Middletown educators team up for porch visits for students who are struggling with remote learning


MIDDLETOWN, CT (WFSB) – A team of educators in Middletown are receiving an “A+” for closing the achievement gap.

They’re keeping tabs on students who are struggling with remote learning.

It’s all about intervention and it’s paying off.

An army of Blue Dragon educators huddled at Middletown High School on Wednesday.

“We know that students who are successful their freshman year are more likely to graduate on time,” said Assistant Principal Dawn Brookes, Middletown High School.

The Connecticut RISE Network, a non-profit supporting education, also knows this. It recently published a report on hybrid and remote learning in our state.

“So, what the researched revealed is that students who have chosen to be remote are more likely to be disengaged than their peers who have chosen to either be hybrid or in-person,” said Nichelle Woodson, CT RISE Network.

The report also highlighted an initiative at Middletown High School, showing it’s possible for educators and families to course correct for disengaged students.

Early on in the pandemic, educators knew that struggling students needed to receive the same support they received at school, so a dedicated team brought those resources right to where students lived.

The team rolled out a few porch visits, which are thought of as home visits.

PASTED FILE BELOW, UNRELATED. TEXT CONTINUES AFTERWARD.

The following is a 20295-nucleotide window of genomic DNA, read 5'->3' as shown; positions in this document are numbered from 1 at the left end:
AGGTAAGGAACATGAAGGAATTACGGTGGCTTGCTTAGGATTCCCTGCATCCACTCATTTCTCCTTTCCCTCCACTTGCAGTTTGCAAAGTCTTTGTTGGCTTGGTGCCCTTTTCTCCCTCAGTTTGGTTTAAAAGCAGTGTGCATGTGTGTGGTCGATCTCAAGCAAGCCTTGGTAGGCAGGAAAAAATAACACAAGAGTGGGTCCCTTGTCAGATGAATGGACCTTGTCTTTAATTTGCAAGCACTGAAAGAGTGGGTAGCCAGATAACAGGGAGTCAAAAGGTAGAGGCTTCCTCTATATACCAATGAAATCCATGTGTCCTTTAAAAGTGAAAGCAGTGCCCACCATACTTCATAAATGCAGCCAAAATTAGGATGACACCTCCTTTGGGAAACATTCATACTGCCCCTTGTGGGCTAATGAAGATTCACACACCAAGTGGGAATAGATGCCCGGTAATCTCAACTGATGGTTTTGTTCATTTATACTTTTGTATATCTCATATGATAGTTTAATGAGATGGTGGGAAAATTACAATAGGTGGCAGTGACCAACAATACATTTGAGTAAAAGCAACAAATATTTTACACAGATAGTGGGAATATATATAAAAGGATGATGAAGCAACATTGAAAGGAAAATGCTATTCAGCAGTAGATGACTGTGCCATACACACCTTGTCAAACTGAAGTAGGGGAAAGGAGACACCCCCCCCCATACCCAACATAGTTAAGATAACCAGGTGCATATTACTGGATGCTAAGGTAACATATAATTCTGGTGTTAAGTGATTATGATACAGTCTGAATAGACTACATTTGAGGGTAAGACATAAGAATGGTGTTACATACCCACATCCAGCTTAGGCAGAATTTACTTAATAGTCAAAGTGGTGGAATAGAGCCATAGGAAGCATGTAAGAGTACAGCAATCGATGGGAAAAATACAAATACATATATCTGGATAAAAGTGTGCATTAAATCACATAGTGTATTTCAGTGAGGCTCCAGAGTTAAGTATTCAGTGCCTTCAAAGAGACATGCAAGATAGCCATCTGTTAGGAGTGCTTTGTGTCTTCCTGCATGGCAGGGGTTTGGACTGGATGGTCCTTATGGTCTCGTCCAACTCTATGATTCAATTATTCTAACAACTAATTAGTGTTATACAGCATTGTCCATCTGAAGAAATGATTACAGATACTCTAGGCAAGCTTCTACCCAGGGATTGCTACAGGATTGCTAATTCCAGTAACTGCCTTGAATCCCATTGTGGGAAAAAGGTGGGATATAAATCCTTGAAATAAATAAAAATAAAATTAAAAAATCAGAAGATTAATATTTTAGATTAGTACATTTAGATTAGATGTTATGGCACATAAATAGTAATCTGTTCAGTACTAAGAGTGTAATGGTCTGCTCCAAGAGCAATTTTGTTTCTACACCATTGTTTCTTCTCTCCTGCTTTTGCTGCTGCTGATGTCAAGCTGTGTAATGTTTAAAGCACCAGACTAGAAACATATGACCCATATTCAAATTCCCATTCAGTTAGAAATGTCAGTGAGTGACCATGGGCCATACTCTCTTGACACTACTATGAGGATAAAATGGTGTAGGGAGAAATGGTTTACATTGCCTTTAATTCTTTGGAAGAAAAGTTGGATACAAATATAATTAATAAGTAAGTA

Through building rapports with families, educator pinpoint what student need to be successful and it’s working.

The high school offers hybrid and remote learning.

Tyrell Hyde decided to give in-person learning another try. He’s struggled with connectivity issues during remote learning and so much time away from face-to-face learning increased his anxiety.

“It’s good in a way so that he’ll be around more people, but it’s also nervous and scary at the same time,” said Rachel Getfield, Tyrell’s mom.

The team, some who are Hyde’s teachers, are there to alleviate concerns especially district health guidelines.

The school praises its team for being flexible and dedicated to serving their students.

“And doing that through a lens of equity. This is something nationwide that we know that we’re all struggling,” Brooks said.

While teams work with freshman students, they’ll share what’s working well with other teachers to adopt best practices.

Channel 3 reached out to the district to find out how many students are disengaged during remote learning, but they have not responded.

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